If you aren't familiar with the terms fast fashion vs. slow fashion, here's a crash course. Educate yourself, educate others, and live a lifestyle that you can feel good about because every purchase we make is a choice; a choice between supporting those doing right by animals, people, and the planet, and those choosing the bottom line over all else.
What is fast fashion?
and why you should avoid it
You're probably familiar with companies like H&M, Zara, and Forever 21. These are some of the most common examples of fast fashion labels. They dropp new styles daily, selling items for so little that they cannot afford to pay the people making their clothing a decent living wage. They've established a business model that encourages reckless spending and a superficial sense of lack. This mindset breeds an environment of overconsumption, waste, pollution, and ignorance.
If you drill down the supply chain, from the corporate executives with salaries skyrocketing into the 9 figures to the factory workers overseas who can't afford clean drinking water. It's disturbing to say the least to see the conditions, pay, and unfair treatment of these people. In order to reach such low price points with their items, the materials are almost entirely synthetic, non-biodegradable, treated with toxic chemicals, poisonous dyes, and have such low quality that they often fall apart after a few wears. But somehow, the fast fashion industry has tricked us into believing their products are worth our money because of the lower price. It's disturbing how people tend to lower their standards for a lower price.
The True Cost, a film documentary about the heartbreakingly poor working conditions of overseas garment workers, gave the public a harsh shot of reality with a tragic look inside the lives of the people making the clothes many of us live in today.
We tend to look the other way for the sake or price or convenience, or blame their financial situation for not being able to afford ethical goods, but the truth is, now days, you can find ethical versions of pretty much anything you need. It's really become all about intentional choices. And yes, oftentimes the price is a little higher, but by buying fewer, better things, it usually evens out. Instead of three sweaters from H&M that'll last 6 months, buy one quality sweater that'll last decades.
What is slow fashion?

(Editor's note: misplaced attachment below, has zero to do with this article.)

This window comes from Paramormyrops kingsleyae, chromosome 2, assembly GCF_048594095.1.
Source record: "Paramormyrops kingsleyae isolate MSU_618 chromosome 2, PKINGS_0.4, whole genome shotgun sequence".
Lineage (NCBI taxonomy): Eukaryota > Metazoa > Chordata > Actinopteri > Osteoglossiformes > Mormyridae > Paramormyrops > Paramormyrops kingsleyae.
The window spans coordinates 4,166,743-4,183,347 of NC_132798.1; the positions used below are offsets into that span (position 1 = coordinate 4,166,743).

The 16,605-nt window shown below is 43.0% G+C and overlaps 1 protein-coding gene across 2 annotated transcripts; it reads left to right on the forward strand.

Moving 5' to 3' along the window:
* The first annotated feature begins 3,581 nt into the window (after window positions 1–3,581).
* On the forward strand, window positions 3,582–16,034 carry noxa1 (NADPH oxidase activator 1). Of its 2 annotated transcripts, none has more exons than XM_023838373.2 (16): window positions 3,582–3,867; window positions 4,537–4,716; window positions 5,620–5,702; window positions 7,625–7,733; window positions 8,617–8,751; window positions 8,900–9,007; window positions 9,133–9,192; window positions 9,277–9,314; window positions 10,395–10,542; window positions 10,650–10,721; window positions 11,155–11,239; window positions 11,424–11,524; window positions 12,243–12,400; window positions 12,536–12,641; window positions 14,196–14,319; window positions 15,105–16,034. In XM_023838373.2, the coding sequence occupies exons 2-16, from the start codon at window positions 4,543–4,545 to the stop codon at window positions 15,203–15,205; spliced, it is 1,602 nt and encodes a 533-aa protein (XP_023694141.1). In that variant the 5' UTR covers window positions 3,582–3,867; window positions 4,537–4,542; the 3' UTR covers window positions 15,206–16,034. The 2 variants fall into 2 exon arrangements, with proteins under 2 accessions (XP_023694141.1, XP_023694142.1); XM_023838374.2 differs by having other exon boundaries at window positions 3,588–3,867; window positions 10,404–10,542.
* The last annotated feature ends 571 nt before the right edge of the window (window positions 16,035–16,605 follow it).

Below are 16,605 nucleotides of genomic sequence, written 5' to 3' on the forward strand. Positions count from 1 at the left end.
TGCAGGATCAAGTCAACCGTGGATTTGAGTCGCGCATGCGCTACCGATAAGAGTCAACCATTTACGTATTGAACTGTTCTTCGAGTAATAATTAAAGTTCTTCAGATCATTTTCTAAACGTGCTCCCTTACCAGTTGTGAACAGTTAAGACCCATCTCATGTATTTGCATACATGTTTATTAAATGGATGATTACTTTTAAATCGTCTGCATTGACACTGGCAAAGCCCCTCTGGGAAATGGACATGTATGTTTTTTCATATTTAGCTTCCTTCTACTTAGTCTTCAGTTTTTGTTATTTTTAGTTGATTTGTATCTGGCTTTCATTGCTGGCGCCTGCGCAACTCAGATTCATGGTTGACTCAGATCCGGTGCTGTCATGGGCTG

and how to join the movement that is revolutionizing today's fashion industry
Slow fashion is just that, fashion made with more thoughtful, conscientious processes, materials, and labor. It takes time to design and product high quality, often made to order pieces that are made to last. Timeless designs, lean production models, and eco-friendly materials make up this revolutionary new way to make clothing, ultimately challenging the traditional retail model.
It all starts at design; a garment must be thoughtfully and carefully designed to withstand or adapt to seasonal trends, cheaper competition, and buyers wanting to get their hands on items immediately. Timeless, high integrity design is key to the slow fashion movement because of its longer production cycle. When it comes to sourcing the items, consideration for the environment is vital. The quality of the fabrics needs to be high enough to last a long time, and the effect that the creation of the fabrics, including their dyes and embellishments has on our environment needs to be taken into account. Other important parts of the process that need careful analysis and consideration are the skill and craft used to produce the items as well as the safety and salary of the workers.
The minimalist movement is a close friend of the slow fashion revolution due to its mantra of fewer, better things. At Joon + Co., we get to know the story behind each item we sell so that we can be confident that our products are in fact ethically made, and we make sure to pass those stories on to you. It's so important that consumers be educated in what they are buying so that they can not only feel good about purchasing an item, but be confident that the environment, workers, and animals are treated compassionately and fairly.
A quick trick I do is go to the company's about page or a product page and hit Cmd-F (or Ctrl-F on Windows), which searches the page for specific text, and type in the criteria you're looking for (sweatshop-free, vegan, Fair Trade, etc.). It'll then tell you how many times and where that phrase is mentioned on that page.
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